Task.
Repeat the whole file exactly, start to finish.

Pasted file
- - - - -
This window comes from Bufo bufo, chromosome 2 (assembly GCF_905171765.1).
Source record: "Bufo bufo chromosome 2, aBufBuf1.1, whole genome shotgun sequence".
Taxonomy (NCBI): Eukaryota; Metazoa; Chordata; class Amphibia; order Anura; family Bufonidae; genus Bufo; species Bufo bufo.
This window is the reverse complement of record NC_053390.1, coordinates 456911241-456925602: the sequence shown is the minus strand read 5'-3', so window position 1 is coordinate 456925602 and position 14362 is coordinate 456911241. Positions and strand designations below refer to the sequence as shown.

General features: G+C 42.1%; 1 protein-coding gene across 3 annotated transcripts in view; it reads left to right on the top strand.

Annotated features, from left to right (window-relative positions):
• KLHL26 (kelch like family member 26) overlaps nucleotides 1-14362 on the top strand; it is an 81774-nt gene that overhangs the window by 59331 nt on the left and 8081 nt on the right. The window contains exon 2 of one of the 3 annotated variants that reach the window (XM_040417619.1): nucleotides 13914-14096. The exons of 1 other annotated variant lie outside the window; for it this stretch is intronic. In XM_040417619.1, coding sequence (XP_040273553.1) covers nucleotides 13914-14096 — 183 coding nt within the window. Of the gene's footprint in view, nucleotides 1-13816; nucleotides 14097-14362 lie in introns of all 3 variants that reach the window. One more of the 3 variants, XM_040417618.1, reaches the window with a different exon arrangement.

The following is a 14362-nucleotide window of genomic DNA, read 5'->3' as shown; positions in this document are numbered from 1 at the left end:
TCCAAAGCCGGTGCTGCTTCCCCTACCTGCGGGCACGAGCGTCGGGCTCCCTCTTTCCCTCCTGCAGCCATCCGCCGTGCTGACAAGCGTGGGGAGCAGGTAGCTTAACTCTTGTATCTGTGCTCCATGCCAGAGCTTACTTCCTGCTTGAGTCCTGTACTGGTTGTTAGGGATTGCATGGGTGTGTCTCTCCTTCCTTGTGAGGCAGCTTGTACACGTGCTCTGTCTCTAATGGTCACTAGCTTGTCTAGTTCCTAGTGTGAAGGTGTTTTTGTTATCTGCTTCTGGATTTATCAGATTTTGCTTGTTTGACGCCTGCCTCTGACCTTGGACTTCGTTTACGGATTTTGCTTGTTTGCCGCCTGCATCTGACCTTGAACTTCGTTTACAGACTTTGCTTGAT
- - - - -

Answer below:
This window comes from Bufo bufo, chromosome 2 (assembly GCF_905171765.1).
Source record: "Bufo bufo chromosome 2, aBufBuf1.1, whole genome shotgun sequence".
Taxonomy (NCBI): Eukaryota; Metazoa; Chordata; class Amphibia; order Anura; family Bufonidae; genus Bufo; species Bufo bufo.
This window is the reverse complement of record NC_053390.1, coordinates 456911241-456925602: the sequence shown is the minus strand read 5'-3', so window position 1 is coordinate 456925602 and position 14362 is coordinate 456911241. Positions and strand designations below refer to the sequence as shown.

General features: G+C 42.1%; 1 protein-coding gene across 3 annotated transcripts in view; it reads left to right on the top strand.

Annotated features, from left to right (window-relative positions):
• KLHL26 (kelch like family member 26) overlaps nucleotides 1-14362 on the top strand; it is an 81774-nt gene that overhangs the window by 59331 nt on the left and 8081 nt on the right. The window contains exon 2 of one of the 3 annotated variants that reach the window (XM_040417619.1): nucleotides 13914-14096. The exons of 1 other annotated variant lie outside the window; for it this stretch is intronic. In XM_040417619.1, coding sequence (XP_040273553.1) covers nucleotides 13914-14096 — 183 coding nt within the window. Of the gene's footprint in view, nucleotides 1-13816; nucleotides 14097-14362 lie in introns of all 3 variants that reach the window. One more of the 3 variants, XM_040417618.1, reaches the window with a different exon arrangement.

The following is a 14362-nucleotide window of genomic DNA, read 5'->3' as shown; positions in this document are numbered from 1 at the left end:
TCCAAAGCCGGTGCTGCTTCCCCTACCTGCGGGCACGAGCGTCGGGCTCCCTCTTTCCCTCCTGCAGCCATCCGCCGTGCTGACAAGCGTGGGGAGCAGGTAGCTTAACTCTTGTATCTGTGCTCCATGCCAGAGCTTACTTCCTGCTTGAGTCCTGTACTGGTTGTTAGGGATTGCATGGGTGTGTCTCTCCTTCCTTGTGAGGCAGCTTGTACACGTGCTCTGTCTCTAATGGTCACTAGCTTGTCTAGTTCCTAGTGTGAAGGTGTTTTTGTTATCTGCTTCTGGATTTATCAGATTTTGCTTGTTTGACGCCTGCCTCTGACCTTGGACTTCGTTTACGGATTTTGCTTGTTTGCCGCCTGCATCTGACCTTGAACTTCGTTTACAGACTTTGCTTGAT